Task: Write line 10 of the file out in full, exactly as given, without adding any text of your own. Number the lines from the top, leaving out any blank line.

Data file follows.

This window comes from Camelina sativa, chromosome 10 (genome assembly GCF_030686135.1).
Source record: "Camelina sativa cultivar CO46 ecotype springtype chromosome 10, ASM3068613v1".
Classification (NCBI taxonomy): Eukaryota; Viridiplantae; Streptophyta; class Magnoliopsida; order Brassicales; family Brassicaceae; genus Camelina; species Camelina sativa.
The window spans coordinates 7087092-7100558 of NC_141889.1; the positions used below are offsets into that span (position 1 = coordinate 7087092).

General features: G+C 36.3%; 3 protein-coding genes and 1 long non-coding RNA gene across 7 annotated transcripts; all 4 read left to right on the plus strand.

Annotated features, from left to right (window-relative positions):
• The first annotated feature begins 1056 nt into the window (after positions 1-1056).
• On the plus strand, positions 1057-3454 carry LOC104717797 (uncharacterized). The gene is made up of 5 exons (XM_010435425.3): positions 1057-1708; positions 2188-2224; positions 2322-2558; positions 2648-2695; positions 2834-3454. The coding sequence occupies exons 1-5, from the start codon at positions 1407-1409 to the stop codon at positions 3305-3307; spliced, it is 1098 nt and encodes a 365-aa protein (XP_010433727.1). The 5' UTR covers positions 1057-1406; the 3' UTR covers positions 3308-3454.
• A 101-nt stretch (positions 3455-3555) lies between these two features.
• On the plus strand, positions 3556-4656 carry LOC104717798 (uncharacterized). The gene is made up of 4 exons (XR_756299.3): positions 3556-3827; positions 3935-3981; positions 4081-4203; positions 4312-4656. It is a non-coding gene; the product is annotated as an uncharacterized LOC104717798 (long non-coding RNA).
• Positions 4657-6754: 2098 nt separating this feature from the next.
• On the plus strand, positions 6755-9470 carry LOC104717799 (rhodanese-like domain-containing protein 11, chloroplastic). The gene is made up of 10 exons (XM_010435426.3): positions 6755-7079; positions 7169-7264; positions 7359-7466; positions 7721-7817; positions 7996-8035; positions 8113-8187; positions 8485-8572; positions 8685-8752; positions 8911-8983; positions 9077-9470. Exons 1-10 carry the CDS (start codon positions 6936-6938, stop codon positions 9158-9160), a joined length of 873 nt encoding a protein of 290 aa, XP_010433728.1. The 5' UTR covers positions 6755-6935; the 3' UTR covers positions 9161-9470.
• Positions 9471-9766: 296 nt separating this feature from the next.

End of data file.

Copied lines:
• On the plus strand, positions 3556-4656 carry LOC104717798 (uncharacterized). The gene is made up of 4 exons (XR_756299.3): positions 3556-3827; positions 3935-3981; positions 4081-4203; positions 4312-4656. It is a non-coding gene; the product is annotated as an uncharacterized LOC104717798 (long non-coding RNA).